Nkosi also highlights the fact that JDA recognises the need for residential property in an area as it ensures critical mass and sustain-ability. Newtown currently hoststhe Johannesburg Housing Com-pany’s Brickfields estate.
Rezoning Constitutional Hill to a suburb The Johannesburg executive mayor report on the 2000-2005 mayoral term of office also highlighted some other projects undertaken to ensure the rebirth of the inner city of Johannesburg. One of these is the investment in the Constitution Hill project,located in Braamfontein, which aims at bringing the heritage site intoviable and sustainable economicuse. This development, which is expected to be completed by the end of 2007, comprises 95 000 m2 of publicly-owned land and houses the Constitutional Court. It is now also in the process of being rezoned to become a suburb, which will be registered at the deeds office as a new suburb, neighbour-ing Braamfontein and Hillbrow. It is speculated that this site might be used either to erect luxury apartments or to build a luxurious hotel, which could host high-profile guests, such as judges, who visit the Constitutional Court.
Property availability squeeze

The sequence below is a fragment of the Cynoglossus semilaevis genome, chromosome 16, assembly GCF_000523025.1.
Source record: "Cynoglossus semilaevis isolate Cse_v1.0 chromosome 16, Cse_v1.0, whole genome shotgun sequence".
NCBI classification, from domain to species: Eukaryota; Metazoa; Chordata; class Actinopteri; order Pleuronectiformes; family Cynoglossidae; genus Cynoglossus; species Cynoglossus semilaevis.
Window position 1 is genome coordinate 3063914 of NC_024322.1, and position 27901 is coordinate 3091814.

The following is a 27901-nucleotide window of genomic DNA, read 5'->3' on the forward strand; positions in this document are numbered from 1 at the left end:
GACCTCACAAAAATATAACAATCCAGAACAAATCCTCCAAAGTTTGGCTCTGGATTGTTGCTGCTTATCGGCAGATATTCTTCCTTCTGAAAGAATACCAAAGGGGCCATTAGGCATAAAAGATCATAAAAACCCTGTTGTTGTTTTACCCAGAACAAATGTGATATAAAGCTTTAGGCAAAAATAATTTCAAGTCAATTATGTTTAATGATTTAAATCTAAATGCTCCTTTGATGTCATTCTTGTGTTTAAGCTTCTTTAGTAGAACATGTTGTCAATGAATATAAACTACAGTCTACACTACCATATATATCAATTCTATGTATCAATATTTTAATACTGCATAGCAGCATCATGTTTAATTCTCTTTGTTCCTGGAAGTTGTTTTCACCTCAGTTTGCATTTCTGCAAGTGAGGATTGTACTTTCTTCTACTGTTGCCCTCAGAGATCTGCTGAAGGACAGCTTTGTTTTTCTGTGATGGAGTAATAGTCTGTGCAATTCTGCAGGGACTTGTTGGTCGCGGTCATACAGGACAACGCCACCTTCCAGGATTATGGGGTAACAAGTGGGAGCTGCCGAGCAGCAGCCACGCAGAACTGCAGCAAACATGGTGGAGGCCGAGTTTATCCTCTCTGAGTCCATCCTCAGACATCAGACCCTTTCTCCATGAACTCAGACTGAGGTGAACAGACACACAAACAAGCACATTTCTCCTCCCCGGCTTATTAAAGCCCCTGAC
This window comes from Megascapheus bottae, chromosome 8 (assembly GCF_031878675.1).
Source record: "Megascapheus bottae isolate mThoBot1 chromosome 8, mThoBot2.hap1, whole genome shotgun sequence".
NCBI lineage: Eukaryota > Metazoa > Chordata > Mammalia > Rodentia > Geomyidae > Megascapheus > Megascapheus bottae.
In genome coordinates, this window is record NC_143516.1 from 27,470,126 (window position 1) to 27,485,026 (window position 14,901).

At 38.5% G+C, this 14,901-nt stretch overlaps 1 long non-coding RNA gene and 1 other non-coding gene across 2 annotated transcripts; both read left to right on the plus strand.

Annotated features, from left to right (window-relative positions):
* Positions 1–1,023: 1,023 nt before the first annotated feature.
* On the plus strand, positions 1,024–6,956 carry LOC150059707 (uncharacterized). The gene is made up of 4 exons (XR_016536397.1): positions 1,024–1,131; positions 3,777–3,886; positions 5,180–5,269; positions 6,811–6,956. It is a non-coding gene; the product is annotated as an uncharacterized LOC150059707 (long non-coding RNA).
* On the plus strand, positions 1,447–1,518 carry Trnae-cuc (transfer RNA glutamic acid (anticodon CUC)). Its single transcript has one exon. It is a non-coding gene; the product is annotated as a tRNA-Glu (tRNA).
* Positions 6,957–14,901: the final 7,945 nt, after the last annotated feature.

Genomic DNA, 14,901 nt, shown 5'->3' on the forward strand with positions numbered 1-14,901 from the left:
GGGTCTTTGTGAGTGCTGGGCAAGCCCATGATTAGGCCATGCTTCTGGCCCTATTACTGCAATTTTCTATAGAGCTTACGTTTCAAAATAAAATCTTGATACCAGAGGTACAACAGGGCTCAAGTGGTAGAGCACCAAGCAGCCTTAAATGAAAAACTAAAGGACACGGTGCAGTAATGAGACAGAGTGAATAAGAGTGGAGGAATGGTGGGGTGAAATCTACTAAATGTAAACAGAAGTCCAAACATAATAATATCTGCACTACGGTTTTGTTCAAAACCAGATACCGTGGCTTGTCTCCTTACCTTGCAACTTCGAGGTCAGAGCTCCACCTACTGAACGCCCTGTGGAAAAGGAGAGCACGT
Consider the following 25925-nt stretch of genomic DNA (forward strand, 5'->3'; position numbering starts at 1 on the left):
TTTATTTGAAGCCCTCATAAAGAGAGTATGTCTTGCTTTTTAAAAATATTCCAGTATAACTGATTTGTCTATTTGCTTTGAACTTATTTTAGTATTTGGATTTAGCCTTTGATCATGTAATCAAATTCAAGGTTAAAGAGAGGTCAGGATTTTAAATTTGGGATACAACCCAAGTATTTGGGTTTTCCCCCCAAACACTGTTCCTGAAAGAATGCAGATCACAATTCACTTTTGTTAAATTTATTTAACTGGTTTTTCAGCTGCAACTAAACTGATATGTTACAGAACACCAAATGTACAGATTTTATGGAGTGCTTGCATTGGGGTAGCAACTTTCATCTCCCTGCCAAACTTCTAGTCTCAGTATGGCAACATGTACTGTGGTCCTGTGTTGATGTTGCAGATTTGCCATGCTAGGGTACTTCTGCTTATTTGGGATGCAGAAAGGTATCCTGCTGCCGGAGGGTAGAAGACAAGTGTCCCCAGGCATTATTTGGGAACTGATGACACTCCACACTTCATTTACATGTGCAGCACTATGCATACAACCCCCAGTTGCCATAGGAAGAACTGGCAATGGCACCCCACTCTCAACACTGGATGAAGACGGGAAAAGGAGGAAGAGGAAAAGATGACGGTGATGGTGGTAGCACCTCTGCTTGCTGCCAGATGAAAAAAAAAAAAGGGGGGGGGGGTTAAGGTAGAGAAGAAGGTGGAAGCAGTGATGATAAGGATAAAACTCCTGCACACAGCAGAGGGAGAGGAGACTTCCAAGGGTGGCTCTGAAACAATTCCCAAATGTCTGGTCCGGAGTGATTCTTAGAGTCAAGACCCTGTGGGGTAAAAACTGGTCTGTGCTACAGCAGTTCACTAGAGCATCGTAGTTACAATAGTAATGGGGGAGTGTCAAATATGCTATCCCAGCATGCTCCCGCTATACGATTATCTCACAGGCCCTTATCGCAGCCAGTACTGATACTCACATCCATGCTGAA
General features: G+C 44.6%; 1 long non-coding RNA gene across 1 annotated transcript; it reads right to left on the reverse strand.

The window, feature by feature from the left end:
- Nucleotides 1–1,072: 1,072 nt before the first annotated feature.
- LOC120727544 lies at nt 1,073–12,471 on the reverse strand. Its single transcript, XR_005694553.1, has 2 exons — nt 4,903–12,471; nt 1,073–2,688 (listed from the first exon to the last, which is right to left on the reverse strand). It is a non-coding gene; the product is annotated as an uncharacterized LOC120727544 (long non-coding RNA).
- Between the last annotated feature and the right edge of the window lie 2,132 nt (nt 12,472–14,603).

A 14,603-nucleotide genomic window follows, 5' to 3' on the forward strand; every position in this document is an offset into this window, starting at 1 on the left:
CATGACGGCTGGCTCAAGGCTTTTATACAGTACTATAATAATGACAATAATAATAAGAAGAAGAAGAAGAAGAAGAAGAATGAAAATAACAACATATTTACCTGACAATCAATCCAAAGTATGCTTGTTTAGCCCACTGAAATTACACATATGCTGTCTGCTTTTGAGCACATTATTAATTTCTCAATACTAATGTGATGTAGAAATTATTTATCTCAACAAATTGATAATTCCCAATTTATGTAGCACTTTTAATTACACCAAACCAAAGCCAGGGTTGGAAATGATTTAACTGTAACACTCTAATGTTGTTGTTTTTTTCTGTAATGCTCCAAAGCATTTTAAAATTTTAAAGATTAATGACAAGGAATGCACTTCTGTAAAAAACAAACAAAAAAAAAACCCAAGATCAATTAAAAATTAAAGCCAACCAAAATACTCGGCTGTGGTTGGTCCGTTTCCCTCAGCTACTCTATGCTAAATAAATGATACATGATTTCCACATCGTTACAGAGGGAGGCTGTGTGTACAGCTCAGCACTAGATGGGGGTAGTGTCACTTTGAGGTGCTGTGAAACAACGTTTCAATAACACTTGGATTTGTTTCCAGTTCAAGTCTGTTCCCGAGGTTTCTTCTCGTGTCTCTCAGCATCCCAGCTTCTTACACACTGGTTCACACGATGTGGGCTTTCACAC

Although upgrades will be rolled out soon, the 2005 Trafalgar Inner City Property report indicates that a strong demand and little property development in Johannesburg’s inner city are causing a squeeze on availability. This is pushing upprices and is making tenants more aware of competition for units. The regeneration of the inner city may see prices of sectional title units in Hillbrow soar to R100 000 within the next three years, analysts say in the yearly report. It also indicated that the strongest demand for property in the Johannesburg inner city still comes from investors looking to buy an entire building, as opposed to buyers looking to purchase residential buildings, apartments and housesin the inner city. However, both local and foreign investors are currently investing in a number of blocks of flats which are being upgraded to offer a new lifestyle of apartments, restaurants, valet parking, room service, gymnasiums and fully-equipped communication and business centres. Trafalgar’s Johannesburg inner-city portfolio comprises around 2 500 rental units and, compared with the average 100 leases a month being signed a year ago, the report says that about 140 leases are being signed monthly. It is a portfolio which has a vacancy of less than five per cent. Johannesburg’s inner-city regeneration scheme is protecting its asset base. Nkosi notes that it will cost R30-billion to reconstruct the inner city’s infrastructure, which is attracting businesses and thereby improving the quality of the city’s residents. Revamping the city will enable it to meet the 2030 goal. It will assistJohannesburg in becoming a world-class city – the ‘New York of Africa’.